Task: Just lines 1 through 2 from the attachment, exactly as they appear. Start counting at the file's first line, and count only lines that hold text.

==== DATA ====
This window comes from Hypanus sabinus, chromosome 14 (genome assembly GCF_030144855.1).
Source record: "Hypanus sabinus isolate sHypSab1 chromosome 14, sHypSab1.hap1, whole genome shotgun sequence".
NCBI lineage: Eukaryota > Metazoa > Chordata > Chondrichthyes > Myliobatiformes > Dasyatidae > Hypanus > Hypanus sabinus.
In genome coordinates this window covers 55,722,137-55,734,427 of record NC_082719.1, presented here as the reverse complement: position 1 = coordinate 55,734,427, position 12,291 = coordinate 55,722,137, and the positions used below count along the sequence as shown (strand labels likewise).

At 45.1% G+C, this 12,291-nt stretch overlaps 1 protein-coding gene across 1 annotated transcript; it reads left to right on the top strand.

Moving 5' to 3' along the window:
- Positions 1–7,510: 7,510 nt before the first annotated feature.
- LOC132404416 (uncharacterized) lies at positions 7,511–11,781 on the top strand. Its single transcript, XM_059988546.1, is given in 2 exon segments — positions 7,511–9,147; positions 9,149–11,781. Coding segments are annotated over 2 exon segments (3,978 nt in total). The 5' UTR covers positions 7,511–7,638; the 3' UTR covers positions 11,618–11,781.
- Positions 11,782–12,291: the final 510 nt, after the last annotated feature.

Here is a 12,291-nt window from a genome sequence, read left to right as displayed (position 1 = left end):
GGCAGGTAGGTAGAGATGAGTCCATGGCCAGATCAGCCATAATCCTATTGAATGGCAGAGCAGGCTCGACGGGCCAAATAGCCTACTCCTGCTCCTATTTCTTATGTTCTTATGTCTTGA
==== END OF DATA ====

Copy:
This window comes from Hypanus sabinus, chromosome 14 (genome assembly GCF_030144855.1).
Source record: "Hypanus sabinus isolate sHypSab1 chromosome 14, sHypSab1.hap1, whole genome shotgun sequence".